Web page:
British Literature Exam Vocabulary

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75 Cards. Created by Kate ().
 
Term  
Definition

Ode

a serious, often intensely emotional poem that pays respect to a person or thing. In an ode, the speaker directly addresses the object

Elegy

a solemn and formal poem about death. It may mourn a person or a more abstract loss, such as the passing of youth

Sonnet

a 14-line poem with a specific meter and rhyme scheme

Simile

comparing two apparently unlike things, using like or as

Metaphor

comparing two apparently unlike things, without using like or as

Personification

giving human traits to something nonhuman

Oxymoron

juxtaposing two opposite or contradictory words that reveal an interesting truth

Repetition

repeated use of sounds, words, phrases, or sentences. Poets use repetition for emphasis as well as to create a musical effect

Alliteration

repetition of initial consonant sounds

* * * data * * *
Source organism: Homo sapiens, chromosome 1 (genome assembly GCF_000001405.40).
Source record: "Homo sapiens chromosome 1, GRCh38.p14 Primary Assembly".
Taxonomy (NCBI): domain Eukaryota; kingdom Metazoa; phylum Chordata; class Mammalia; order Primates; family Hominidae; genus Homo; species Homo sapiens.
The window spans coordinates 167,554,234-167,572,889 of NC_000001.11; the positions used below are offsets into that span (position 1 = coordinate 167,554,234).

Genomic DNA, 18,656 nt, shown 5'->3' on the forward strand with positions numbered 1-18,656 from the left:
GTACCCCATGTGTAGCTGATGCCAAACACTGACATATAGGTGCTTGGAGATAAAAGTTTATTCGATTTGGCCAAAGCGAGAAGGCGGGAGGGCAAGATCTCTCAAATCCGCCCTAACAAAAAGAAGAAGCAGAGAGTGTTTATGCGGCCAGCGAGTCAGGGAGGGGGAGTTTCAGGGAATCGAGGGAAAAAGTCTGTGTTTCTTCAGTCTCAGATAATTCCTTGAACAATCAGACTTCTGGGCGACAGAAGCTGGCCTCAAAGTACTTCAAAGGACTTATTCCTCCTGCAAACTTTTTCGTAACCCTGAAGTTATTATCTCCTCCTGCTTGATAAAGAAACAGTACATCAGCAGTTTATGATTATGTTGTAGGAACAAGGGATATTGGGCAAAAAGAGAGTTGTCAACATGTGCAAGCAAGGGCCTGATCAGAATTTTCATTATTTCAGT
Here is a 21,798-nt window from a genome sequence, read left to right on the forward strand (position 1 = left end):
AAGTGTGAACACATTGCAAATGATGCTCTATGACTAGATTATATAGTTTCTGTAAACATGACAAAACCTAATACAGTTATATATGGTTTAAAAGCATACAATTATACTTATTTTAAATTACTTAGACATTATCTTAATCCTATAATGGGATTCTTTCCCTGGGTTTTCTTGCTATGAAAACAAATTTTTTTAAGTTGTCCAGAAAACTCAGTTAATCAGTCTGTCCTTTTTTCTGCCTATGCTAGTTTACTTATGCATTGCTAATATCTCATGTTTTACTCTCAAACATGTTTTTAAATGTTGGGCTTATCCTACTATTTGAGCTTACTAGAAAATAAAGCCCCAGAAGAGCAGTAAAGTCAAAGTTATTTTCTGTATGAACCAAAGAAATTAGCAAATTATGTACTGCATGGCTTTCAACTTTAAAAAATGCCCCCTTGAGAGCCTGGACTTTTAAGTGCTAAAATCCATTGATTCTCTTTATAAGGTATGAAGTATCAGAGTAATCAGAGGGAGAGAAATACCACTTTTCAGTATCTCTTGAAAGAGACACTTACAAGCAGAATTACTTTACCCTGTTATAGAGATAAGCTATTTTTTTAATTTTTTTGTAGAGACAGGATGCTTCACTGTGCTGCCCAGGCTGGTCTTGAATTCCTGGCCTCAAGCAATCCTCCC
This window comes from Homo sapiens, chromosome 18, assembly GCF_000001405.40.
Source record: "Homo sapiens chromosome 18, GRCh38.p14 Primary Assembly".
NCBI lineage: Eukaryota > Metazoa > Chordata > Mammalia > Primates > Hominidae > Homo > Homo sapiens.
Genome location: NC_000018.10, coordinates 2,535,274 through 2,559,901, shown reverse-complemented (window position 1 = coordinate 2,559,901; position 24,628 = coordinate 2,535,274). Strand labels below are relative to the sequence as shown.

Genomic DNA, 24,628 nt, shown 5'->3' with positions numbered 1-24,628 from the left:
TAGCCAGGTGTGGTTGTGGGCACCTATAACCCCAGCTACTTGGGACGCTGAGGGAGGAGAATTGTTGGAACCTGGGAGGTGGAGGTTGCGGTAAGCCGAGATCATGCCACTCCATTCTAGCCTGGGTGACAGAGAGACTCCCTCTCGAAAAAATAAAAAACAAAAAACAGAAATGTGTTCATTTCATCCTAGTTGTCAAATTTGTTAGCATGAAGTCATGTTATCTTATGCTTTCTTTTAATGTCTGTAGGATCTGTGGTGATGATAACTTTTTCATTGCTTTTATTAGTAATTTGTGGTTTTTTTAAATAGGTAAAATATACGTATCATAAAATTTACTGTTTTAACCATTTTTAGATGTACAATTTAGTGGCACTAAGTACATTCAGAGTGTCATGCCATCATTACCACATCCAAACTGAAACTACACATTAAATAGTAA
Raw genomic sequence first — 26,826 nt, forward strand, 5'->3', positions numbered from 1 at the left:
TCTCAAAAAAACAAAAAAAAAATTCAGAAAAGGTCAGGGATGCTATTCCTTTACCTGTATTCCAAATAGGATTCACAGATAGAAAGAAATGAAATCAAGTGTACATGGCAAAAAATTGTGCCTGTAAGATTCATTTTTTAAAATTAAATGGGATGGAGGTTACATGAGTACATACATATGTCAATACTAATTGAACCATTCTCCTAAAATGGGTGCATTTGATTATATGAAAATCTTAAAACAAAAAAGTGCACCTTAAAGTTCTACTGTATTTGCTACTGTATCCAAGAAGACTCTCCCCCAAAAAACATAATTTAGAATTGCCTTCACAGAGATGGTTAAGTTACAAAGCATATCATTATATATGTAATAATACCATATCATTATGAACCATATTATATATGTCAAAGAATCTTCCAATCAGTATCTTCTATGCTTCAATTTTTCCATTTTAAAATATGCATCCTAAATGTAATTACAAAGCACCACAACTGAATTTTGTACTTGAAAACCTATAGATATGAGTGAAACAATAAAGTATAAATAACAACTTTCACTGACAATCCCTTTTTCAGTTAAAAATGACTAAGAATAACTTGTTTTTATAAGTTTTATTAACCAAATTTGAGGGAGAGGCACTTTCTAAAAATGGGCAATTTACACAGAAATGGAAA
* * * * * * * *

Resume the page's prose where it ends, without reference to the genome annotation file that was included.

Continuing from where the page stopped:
Consonance

repetition of final consonance sounds

Assonance

repetition of similar vowel sounds

Rhyme

repetition of sounds at the ends of words. End Rhyme is the most common type of rhyme, which occurs when rhyming words appear at the ends of lines

Onomatopoeia

use of words that imitate sounds (ring, boom, growl)

Internal Rhyme

the use of rhymes within a poetic line

Caesuras

rhythmic breaks in the middle of lines, where the reciter could pause for a breath

Kennings

two-word poetic renamings of people, places, and things

Pastoral Poetry

celebrates the pleasures of simple life in the country

Arable

suitable for cultivation of land

Litany

any long, repetitive, or dull recital

Moratorium

a suspension of activity; an authorized delay